I am proud of all that we’ve recently accomplished at the Great Park — a new 80,000 square-foot ice arena, a 1200-seat Great Park Championship Baseball Stadium and new additional baseball and softball fields, a 5,000-seat Championship Soccer Stadium, a 2.5 mile nature corridor, plus an agreement with Wild Rivers to build a new water park — the time has come to focus on creating what should be the real jewel of the Great Park: The Cultural Terrace.
To me, the Great Park Cultural Terrace needs a natural history museum, showcasing the natural history of our area.
In fact, while Orange County is the only county in Southern California that does not have a natural history museum, Orange County is already home to a fabulous collection of fossils and artifacts in the Dr. John D. Cooper Archaeological and Paleontological Center, now located in several warehouses in Santa Ana.
This rich history of fossils and artifacts, perhaps one of the most important fossil-bearing areas in North America, if not the world, needs to be curated and displayed.
Importantly, the stories and history of the Juaneno/Acjachemen and Gabrielino/Tongva — our County’s indigenous people — needs to be told!
I recently had the opportunity to tour the Cooper Center for a second time, this time with our new Irvine City Manager John Russo and Assistant City Manager Marianna Marysheva.
The rocks of Orange County contain the fossilized remains of plants and animals from every major time period since the Jurassic – over 180 million years of prehistory! At this point, only a small fraction of the collection has been inventoried – about 20,000 specimens out of an estimated 3,000,000 or more from over 1,000 localities.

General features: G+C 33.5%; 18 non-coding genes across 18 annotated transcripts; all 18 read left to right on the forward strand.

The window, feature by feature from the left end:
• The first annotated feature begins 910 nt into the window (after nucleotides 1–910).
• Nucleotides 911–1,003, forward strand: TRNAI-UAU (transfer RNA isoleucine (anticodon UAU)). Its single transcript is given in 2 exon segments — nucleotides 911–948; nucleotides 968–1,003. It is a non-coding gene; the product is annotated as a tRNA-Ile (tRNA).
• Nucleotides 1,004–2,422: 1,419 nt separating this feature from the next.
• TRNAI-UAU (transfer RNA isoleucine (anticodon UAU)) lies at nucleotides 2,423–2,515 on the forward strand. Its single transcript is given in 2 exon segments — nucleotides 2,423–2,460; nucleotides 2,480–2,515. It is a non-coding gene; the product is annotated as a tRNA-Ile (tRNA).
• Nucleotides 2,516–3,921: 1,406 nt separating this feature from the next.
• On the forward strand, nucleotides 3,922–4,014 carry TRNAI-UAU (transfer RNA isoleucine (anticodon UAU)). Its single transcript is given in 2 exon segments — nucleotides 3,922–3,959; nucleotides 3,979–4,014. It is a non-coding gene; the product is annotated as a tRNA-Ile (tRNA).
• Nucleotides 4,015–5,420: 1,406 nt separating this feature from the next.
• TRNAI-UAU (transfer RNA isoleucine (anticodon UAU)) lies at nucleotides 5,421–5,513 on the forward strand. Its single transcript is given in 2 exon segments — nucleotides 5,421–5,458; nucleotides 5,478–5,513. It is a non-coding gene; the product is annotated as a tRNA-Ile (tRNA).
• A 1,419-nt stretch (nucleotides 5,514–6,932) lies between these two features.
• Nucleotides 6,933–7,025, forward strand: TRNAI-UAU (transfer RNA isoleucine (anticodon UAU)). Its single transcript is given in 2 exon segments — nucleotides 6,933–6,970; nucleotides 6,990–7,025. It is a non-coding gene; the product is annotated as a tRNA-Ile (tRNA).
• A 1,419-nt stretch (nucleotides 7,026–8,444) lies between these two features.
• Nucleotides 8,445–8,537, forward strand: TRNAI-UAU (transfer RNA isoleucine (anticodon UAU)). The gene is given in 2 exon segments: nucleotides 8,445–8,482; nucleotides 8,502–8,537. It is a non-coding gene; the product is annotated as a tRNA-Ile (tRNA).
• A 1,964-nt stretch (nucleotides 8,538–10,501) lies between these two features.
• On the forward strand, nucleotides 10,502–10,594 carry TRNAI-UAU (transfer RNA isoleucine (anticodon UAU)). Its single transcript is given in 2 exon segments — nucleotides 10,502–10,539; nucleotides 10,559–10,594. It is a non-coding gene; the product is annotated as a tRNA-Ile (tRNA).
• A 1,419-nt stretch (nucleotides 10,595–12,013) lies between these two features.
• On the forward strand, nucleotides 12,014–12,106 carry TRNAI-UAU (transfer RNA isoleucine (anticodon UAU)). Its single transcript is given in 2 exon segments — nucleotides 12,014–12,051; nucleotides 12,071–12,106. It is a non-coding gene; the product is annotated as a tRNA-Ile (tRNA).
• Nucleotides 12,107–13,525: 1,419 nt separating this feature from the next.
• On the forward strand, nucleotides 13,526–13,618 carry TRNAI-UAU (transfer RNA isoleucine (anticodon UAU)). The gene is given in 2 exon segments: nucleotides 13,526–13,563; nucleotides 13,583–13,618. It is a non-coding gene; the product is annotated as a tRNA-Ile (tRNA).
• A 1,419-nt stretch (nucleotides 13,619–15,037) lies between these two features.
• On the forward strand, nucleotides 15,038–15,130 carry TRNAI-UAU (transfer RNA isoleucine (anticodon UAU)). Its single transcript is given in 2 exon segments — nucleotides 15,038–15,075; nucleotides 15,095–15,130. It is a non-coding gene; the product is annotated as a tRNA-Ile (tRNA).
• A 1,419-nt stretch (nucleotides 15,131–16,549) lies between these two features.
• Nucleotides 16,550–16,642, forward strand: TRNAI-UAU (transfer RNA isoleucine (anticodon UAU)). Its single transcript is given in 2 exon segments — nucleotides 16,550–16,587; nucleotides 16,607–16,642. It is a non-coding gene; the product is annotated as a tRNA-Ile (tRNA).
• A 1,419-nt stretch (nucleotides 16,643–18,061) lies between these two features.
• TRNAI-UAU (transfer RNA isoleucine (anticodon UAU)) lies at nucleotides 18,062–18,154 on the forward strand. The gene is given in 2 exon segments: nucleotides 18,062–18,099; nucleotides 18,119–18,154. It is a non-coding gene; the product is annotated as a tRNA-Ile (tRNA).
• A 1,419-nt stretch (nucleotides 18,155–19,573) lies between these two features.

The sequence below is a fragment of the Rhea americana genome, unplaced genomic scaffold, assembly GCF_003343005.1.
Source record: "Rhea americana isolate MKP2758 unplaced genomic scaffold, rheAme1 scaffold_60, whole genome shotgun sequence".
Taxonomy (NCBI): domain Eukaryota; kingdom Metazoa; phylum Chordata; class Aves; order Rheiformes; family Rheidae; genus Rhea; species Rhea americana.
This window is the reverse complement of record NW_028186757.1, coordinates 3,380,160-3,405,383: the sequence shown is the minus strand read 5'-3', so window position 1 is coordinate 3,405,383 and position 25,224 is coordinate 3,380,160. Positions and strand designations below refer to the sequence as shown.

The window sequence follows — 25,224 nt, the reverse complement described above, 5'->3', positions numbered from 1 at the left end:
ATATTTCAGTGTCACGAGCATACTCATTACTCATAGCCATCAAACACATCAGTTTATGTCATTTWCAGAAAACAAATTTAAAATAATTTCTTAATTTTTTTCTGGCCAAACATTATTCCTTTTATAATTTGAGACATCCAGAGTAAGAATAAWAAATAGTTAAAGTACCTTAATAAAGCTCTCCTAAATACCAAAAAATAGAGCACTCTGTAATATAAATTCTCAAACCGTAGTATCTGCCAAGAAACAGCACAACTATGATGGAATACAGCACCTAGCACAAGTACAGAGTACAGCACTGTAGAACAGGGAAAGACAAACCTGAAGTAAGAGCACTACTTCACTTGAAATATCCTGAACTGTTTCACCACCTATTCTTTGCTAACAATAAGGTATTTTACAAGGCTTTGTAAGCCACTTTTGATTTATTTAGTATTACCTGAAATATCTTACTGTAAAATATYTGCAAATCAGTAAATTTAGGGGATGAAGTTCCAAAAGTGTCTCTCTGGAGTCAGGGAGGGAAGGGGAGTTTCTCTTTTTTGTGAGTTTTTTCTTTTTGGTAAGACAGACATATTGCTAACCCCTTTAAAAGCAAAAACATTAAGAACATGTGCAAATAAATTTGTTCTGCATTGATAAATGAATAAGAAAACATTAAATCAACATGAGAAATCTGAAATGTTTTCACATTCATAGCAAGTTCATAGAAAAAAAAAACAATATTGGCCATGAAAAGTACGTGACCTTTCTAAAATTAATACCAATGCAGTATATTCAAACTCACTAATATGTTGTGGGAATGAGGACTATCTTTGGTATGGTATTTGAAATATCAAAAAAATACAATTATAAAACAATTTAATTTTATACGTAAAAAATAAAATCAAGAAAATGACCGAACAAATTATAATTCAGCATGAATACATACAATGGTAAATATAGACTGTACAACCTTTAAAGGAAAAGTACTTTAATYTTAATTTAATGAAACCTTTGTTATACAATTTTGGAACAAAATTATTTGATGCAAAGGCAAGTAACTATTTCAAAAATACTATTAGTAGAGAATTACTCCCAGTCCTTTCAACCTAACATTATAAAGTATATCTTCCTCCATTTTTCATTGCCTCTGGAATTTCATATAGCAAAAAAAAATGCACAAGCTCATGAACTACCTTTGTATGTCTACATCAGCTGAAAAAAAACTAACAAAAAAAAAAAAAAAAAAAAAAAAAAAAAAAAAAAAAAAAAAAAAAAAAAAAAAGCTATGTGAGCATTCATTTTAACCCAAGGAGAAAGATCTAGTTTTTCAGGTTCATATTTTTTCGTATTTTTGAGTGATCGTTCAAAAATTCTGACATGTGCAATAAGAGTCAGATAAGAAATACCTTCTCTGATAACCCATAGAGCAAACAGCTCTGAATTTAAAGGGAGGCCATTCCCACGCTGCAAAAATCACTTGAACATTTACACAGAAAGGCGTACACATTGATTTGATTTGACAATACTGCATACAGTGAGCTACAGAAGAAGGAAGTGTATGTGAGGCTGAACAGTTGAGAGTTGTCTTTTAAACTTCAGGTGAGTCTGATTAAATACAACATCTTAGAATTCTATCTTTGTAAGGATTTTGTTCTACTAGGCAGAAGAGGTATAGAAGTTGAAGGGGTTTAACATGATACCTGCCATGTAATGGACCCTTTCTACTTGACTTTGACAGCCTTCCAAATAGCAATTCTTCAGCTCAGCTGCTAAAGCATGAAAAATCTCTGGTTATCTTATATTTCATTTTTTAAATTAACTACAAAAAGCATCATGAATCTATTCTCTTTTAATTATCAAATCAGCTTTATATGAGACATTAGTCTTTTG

Notable collections include: Eocene terrestrial mammals; late Oligocene-early Miocene terrestrial mammals; and Miocene-Pliocene marine mammals.
The Cooper Center’s archaeological holdings range in age from at least 12,000 years ago until historic times, including materials from all areas and environmental zones throughout the County including the coast, major and minor rivers, and foothill zones.
Sites from these various areas include, but are not limited to, villages, fishing, milling activities associated with acorn and hard seed processing, and stone tool manufacture.
Some of the artifact types recovered from these sites include cogstones, metates and manos, mortars and pestles, shell beads, hammerstones, projectile points, scrapers, incised stone and pottery sherds. Historical artifacts from the last century include glass bottles and toys. The artifacts held by the Cooper Center are the most extensive collection of Orange County history and prehistory anywhere and they provide archaeologists with a comprehensive view of what life was like in Orange County.
Unfortunately, this fabulous collection is not now open to the public. Although a county ordinance and federal preservation laws require that fossils, mostly uncovered by construction, be saved and kept in the county they were found, for the “benefit and inspiration of the public”.
Our county’s rich store of fossils and artifacts cannot now be displayed, and are warehoused out of sight of the public. This collection ought to be open to all in a magnificent museum – a new Orange County Natural History Museum in the Great Park!
You can positively impact the next phase of development by the Great Park Cultural Terrace by becoming involved in the grass-roots organization that is working toward a natural history museum in the Great Park:
California Cultural Resources Preservation Alliance (CCRPA)
Facebook: Click here.
You can contact the Irvine City Council/Great Park Board and tell them you want a natural history museum in the Great Park.
You can also help by signing a petition to urge the creation of a natural history museum in the Great Park.
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